With the diffusion of digitalization technologies that allow to analyze high volumes of operational data in real time, data-driven decision-making can now entail benefits on organizational performance not only at the strategic, but also at the operational level. However, little is known about the individual and organizational preconditions that make this approach possible on the shop-floor. Through a quantitative survey issued to 101 Italian auto supplier firms and regression models, this article investigates the antecedents of datadriven decision making at the micro- and meso level, by analyzing the effect of involving production workers in continuous improvement, and moderating it with the skill gaps of Team Leaders and Supervisors. The results show that production workers’ involvement has a positive impact on the adoption of data-driven decision-making at the plant level; notwithstanding, when Team Leaders suffer skill gaps, the effect becomes negative. Therefore, the involvement of production workers for the sense-making of operational data might be ineffective because of skill gaps in those who are in charge of recombining their context-dependent knowledge with data analysis to create knowledge and make operational decisions. The same results were not confirmed for Supervisors, suggesting a possible delayering in favour of a central role of Team Leaders, yet to be tested with further qualitative empirical research. This study contributes to work organization and knowledge management literatures using the concept of organizational knowing cycle for operational decision-making, disentangling the roles of different organizational levels (production workers and first-line managers) in sense making of, and knowledge creation from, the analysis of operational data. As such, this study positions the digital transformation as a “skill-biased technological and organizational change”. In this vein, the present study has relevant implications for practitioners, too, as it highlights that specific operational employees’ capabilities can limit the benefits of digitalization, hindering the diffusion of data-driven decision-making. Recommendations are offered to HR managers and education policymakers, who are called to foster the diffusion of high-involvement managerial practices and promote an urgent upskilling of first-line managerial roles through ad-hoc education and training paths.

Are Team Leaders’ Skill Gaps Hindering the Diffusion of Data-Driven Decision-Making in Manufacturing? A quantitative micro and meso-level analysis / Colombari, Ruggero; Neirotti, Paolo. - ELETTRONICO. - (2021), pp. 1160-1179. ((Intervento presentato al convegno IFKAD 2021 - Managing Knowledge in Uncertain Times tenutosi a Roma (Italia) nel 01/09/2021-03/09/2021.

Are Team Leaders’ Skill Gaps Hindering the Diffusion of Data-Driven Decision-Making in Manufacturing? A quantitative micro and meso-level analysis

Colombari, Ruggero;Neirotti, Paolo
2021

Abstract

With the diffusion of digitalization technologies that allow to analyze high volumes of operational data in real time, data-driven decision-making can now entail benefits on organizational performance not only at the strategic, but also at the operational level. However, little is known about the individual and organizational preconditions that make this approach possible on the shop-floor. Through a quantitative survey issued to 101 Italian auto supplier firms and regression models, this article investigates the antecedents of datadriven decision making at the micro- and meso level, by analyzing the effect of involving production workers in continuous improvement, and moderating it with the skill gaps of Team Leaders and Supervisors. The results show that production workers’ involvement has a positive impact on the adoption of data-driven decision-making at the plant level; notwithstanding, when Team Leaders suffer skill gaps, the effect becomes negative. Therefore, the involvement of production workers for the sense-making of operational data might be ineffective because of skill gaps in those who are in charge of recombining their context-dependent knowledge with data analysis to create knowledge and make operational decisions. The same results were not confirmed for Supervisors, suggesting a possible delayering in favour of a central role of Team Leaders, yet to be tested with further qualitative empirical research. This study contributes to work organization and knowledge management literatures using the concept of organizational knowing cycle for operational decision-making, disentangling the roles of different organizational levels (production workers and first-line managers) in sense making of, and knowledge creation from, the analysis of operational data. As such, this study positions the digital transformation as a “skill-biased technological and organizational change”. In this vein, the present study has relevant implications for practitioners, too, as it highlights that specific operational employees’ capabilities can limit the benefits of digitalization, hindering the diffusion of data-driven decision-making. Recommendations are offered to HR managers and education policymakers, who are called to foster the diffusion of high-involvement managerial practices and promote an urgent upskilling of first-line managerial roles through ad-hoc education and training paths.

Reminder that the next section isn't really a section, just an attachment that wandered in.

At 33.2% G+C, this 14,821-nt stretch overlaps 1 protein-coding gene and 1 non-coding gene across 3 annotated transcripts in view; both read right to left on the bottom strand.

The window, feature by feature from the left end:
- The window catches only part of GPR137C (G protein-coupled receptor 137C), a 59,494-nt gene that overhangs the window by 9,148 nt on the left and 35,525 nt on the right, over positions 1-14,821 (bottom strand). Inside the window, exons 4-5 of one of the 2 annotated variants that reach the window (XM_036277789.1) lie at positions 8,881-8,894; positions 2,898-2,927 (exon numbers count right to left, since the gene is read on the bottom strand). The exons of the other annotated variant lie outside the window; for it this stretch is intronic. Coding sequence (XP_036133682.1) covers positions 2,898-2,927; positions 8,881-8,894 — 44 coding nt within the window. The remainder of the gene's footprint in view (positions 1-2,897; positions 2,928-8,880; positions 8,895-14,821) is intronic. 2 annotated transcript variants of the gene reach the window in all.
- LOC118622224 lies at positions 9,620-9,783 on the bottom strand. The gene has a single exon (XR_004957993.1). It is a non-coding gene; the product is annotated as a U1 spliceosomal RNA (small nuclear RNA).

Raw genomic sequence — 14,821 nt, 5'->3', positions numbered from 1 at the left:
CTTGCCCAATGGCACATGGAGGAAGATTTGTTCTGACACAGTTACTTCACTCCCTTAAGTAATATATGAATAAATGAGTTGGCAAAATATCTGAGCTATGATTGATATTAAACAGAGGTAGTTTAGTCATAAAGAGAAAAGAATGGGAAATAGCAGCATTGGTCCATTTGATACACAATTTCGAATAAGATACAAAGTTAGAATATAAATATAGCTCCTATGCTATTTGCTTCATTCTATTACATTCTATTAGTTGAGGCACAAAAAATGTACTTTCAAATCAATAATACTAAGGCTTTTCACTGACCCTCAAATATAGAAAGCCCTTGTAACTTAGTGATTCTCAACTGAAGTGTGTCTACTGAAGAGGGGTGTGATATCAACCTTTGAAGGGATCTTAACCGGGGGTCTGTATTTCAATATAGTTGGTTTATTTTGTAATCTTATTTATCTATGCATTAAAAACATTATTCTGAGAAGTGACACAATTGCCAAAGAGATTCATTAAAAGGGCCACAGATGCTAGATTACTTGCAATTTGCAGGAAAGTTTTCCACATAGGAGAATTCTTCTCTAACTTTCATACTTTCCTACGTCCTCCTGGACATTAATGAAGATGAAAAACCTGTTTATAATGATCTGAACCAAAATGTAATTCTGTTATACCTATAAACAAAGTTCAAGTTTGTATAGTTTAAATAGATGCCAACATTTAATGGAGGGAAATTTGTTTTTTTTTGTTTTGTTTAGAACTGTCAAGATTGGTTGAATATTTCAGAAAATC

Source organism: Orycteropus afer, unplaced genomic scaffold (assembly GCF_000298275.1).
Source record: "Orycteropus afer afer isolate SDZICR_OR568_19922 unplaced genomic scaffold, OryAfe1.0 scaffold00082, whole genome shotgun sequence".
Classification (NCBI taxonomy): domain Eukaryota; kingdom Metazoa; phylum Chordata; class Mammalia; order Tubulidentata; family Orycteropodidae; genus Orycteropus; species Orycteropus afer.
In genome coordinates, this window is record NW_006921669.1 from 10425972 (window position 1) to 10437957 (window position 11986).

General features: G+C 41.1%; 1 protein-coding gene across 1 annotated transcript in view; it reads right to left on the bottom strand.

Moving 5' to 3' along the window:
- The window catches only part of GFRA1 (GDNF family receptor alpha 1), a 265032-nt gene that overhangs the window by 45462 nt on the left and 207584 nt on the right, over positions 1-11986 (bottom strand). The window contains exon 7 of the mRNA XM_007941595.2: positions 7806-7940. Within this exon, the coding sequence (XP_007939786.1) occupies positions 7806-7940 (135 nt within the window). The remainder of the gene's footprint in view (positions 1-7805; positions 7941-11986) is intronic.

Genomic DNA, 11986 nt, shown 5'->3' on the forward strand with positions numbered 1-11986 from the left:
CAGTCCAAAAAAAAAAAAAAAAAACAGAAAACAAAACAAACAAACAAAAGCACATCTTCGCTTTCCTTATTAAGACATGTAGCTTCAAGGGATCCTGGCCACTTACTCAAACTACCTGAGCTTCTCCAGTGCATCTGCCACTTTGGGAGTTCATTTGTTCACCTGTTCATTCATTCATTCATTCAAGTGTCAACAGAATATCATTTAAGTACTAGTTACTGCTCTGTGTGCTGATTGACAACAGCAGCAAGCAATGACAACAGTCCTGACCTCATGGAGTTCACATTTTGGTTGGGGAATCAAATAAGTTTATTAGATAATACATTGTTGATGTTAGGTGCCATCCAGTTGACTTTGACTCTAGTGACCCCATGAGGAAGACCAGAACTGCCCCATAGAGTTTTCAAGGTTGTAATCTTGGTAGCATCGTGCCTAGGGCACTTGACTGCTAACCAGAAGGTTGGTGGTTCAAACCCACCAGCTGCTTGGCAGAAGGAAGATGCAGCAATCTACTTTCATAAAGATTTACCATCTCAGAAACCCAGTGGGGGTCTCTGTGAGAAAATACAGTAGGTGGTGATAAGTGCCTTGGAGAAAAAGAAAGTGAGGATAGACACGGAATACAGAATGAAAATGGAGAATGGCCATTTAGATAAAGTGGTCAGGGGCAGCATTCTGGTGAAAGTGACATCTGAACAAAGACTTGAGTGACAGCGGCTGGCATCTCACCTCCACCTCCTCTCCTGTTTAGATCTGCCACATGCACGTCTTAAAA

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Utilizza questo identificativo per citare o creare un link a questo documento: http://hdl.handle.net/11583/2965714